Appeal for county’s bus links to receive overhaul

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TRANSPORT BOSSES have issued a rallying call for an overhaul of bus services in West Yorkshire amid shouts of “what’s good enough for London is good enough for us”.

The calls are led by senior figures from the West Yorkshire Combined Authority who have thrown their renewed support behind new proposed franchising laws which they say would give our region a London-style service, with Oyster-type ‘all-in-one’ ticketing, cheaper and simpler fares, better customer guarantees and a reversal of what they claim is decades of declining passenger numbers.

A meeting of a Leeds City Council inquiry panel - which is examining the future of the service and options to improve it - was told that at the moment, many key elements of the region’s bus services are inadequate,

The committee was told that customer dissatisfaction is high, while ticketing options are hugely confusing.

The cross-party panel heard that First and Arriva - which run 80 per cent of the buses in the district - have a “duopoly” and deregulation has had the opposite effect long-term of the one that was intended,.

Across West Yorkshire, around 180 million bus journeys are carried out every year.

However bus usage has “declined significantly” over the last 20 years, the panel was told, and the high and ever-changing cost of tickets and perceived unreliability are major factors.

There has also been a big decline in fare paying passengers, with more travellers using free bus passes, and this is driving the decline overall.

Franchising would be a major shot in the arm for services, the panel was told,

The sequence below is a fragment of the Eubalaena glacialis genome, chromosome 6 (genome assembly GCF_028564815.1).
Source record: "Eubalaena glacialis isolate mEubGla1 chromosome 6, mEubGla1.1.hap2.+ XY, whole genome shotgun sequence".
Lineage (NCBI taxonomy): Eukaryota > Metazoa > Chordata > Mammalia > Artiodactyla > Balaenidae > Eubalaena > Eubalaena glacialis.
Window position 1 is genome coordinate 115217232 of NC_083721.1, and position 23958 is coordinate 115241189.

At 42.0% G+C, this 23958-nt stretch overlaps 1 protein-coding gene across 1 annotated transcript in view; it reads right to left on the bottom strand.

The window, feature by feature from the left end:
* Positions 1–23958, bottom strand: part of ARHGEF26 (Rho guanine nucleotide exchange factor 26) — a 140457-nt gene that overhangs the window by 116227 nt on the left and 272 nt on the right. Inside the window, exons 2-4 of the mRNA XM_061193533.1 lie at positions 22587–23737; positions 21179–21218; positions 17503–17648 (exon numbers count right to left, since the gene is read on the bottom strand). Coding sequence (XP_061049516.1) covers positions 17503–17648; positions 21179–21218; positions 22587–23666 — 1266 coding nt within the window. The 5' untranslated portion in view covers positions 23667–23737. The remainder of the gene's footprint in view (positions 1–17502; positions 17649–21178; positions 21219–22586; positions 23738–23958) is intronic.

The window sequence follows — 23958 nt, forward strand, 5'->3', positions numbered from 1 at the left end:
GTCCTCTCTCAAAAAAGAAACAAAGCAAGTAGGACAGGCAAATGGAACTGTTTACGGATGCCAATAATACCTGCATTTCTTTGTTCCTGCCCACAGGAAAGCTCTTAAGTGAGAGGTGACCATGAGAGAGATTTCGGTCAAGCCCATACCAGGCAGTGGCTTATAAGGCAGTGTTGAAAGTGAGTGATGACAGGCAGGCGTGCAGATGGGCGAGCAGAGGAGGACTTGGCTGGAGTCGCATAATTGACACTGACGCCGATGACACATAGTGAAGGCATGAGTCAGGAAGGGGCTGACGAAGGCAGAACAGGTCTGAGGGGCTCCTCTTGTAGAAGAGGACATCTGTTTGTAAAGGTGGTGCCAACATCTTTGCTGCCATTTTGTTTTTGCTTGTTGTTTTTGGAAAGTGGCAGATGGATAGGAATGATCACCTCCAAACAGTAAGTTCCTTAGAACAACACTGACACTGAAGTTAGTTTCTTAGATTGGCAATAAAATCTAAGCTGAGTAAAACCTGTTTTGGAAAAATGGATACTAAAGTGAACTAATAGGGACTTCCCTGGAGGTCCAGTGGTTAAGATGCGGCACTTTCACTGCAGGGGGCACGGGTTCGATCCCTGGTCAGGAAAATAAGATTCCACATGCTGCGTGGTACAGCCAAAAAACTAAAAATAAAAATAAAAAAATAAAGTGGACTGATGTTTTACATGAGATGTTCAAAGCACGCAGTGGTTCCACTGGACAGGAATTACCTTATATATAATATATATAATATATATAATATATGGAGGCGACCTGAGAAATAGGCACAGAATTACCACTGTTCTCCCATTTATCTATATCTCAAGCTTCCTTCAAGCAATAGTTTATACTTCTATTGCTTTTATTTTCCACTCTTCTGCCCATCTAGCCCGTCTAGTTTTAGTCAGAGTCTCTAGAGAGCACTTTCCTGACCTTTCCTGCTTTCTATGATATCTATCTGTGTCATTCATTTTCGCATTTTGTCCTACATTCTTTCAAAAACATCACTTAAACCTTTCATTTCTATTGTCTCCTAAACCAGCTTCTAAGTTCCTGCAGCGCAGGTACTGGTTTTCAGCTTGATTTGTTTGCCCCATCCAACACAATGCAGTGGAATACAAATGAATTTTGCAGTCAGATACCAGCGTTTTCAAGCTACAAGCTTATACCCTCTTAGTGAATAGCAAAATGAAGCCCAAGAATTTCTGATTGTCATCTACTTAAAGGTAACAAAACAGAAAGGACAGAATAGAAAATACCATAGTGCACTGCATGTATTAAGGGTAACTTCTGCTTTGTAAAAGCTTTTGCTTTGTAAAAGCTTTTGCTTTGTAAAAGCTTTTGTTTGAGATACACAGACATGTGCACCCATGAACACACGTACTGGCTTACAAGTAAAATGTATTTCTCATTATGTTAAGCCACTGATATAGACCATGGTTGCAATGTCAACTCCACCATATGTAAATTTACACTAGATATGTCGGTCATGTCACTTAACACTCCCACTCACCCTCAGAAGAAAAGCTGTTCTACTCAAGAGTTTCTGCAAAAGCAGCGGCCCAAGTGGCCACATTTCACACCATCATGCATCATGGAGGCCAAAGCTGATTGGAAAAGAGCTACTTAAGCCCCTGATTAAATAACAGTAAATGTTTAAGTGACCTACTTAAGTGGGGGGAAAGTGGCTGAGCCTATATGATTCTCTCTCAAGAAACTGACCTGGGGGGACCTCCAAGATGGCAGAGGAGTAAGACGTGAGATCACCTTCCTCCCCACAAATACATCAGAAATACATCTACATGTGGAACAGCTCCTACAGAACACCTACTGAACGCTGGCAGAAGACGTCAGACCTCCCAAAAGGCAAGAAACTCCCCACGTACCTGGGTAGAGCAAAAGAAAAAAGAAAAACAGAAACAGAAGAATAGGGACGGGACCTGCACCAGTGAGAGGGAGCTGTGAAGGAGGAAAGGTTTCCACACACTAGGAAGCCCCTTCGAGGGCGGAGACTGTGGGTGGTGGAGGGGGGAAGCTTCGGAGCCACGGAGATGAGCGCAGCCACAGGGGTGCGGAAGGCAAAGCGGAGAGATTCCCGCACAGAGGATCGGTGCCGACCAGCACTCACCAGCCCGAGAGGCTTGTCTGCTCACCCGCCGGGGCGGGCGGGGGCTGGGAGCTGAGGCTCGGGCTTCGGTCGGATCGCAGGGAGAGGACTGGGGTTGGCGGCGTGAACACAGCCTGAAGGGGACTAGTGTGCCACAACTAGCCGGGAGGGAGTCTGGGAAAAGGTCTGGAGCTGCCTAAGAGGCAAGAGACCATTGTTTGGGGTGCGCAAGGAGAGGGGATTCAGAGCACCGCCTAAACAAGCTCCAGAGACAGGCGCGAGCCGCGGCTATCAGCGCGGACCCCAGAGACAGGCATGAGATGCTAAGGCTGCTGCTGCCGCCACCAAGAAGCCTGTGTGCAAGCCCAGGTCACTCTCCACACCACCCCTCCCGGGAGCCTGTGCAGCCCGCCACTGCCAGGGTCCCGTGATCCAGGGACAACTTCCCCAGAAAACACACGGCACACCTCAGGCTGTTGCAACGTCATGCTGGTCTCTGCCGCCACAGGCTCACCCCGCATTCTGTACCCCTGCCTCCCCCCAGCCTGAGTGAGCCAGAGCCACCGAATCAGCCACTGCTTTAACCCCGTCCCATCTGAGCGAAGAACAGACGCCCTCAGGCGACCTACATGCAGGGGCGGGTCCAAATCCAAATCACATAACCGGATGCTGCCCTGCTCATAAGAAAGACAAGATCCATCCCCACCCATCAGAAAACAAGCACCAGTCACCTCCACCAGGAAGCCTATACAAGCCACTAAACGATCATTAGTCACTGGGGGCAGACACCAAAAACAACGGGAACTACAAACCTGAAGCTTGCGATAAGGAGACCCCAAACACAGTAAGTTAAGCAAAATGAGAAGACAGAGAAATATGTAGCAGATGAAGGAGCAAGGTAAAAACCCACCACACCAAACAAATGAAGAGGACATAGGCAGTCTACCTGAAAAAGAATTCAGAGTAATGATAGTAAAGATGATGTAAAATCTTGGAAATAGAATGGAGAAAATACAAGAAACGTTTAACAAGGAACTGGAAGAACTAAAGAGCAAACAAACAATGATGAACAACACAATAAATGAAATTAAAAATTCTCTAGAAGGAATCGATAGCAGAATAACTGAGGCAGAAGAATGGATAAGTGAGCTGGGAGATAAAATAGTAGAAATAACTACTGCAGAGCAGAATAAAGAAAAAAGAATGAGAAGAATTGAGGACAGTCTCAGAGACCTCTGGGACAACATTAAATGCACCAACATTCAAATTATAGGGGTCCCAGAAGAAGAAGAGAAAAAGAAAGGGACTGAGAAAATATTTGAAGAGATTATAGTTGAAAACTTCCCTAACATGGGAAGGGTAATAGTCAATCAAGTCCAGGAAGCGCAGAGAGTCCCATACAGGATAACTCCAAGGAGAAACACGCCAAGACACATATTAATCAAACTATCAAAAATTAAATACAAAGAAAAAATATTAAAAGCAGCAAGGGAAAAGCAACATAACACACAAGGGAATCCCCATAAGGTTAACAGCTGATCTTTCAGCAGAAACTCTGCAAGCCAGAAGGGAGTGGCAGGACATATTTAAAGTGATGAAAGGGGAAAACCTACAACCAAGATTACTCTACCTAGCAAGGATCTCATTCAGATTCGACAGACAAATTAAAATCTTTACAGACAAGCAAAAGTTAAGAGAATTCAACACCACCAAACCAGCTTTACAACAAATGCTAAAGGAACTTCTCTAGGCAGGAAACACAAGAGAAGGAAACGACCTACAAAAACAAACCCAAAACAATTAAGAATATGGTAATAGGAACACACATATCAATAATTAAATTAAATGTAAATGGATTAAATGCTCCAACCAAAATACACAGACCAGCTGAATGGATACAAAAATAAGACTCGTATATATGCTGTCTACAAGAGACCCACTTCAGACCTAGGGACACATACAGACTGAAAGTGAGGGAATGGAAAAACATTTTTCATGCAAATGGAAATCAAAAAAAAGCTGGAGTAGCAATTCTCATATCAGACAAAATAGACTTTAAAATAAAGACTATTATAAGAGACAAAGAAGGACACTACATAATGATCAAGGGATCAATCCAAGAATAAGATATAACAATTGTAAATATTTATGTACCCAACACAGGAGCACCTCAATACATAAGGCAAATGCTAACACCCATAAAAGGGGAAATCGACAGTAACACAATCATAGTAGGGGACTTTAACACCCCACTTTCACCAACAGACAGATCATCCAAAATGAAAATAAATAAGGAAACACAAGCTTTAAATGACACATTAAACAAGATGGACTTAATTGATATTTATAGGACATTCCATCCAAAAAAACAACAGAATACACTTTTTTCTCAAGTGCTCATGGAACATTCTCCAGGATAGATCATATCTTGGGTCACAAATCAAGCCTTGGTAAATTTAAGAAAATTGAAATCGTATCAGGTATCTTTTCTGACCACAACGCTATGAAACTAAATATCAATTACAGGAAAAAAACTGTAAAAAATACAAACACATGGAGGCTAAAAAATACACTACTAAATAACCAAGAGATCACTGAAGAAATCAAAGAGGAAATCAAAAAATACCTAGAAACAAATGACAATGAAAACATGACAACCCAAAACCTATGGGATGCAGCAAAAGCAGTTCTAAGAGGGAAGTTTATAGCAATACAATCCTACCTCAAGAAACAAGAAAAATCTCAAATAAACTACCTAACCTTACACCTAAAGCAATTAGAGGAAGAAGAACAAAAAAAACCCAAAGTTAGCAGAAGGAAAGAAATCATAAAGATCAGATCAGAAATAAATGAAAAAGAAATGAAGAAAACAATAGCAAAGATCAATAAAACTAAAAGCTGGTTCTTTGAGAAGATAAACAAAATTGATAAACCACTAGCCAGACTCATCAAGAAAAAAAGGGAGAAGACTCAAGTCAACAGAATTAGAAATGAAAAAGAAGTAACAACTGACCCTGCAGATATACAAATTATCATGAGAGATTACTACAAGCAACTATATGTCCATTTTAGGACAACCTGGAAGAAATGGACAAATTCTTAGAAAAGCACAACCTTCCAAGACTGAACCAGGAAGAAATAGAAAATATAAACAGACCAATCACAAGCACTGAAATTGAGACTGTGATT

However it involves a potentially controversial trade off - as it is part of a wider devolution package including elected mayors.

Councillor Richard Lewis, Leeds City Council’s regeneration, transport and planning boss, said giving people incentives to get back ON the buses was vital to the city’s transport network

“Buses are actually central to us solving our traffic problems within the city,” he said. “Huge amounts of time is expended on talking about rail services.

“But actually in most parts of the city, people are going to be dependent on bus transport. With the congestion on our roads, it is important that we get people onto buses.

“We have got to improve things in terms of bus transport and bus patronisation.

“We have been bumping along at the bottom for far too long - we really need to make a change.”

Keith Wakefield, chairman of the Transport Committee at West Yorkshire Combined Authority, said many people still believe - mistakenly - that bus services are run by the council.

“When it was deregulated it was premised on the idea that this would bring in extra competition,” he said,

He said: “Everyone looks at London, with the Oyster system there, passenger growth, and everybody knows that a single ticket gets you round and you don’t have the problems that you get here.”

Neale Wallace, Bus Services Manager at West Yorkshire Combined Authority, told the panel that according to a competition commission report for West Yorkshire, the “adverse effect” of a lack of competition was “around £25 million”.

BUS INDUSTRY bosses say that while they recognise there is “much to do” to improve services in Leeds and, franchising would be a counter-productive move which would bring additional risk and burden onthe taxpayer.

Paul Matthews, managing director of First West Yorkshire, said: “Our objectives and those of the City Council and the Combined Authority on growing bus usage are well aligned and we welcome this debate about the best way to achieve those objectives.

“First Bus believe that we can get the best service for customers by working together and we note that the Scrutiny Board have highlighted a number of key achievements delivered in partnership such as the Elland Road Park&Ride.”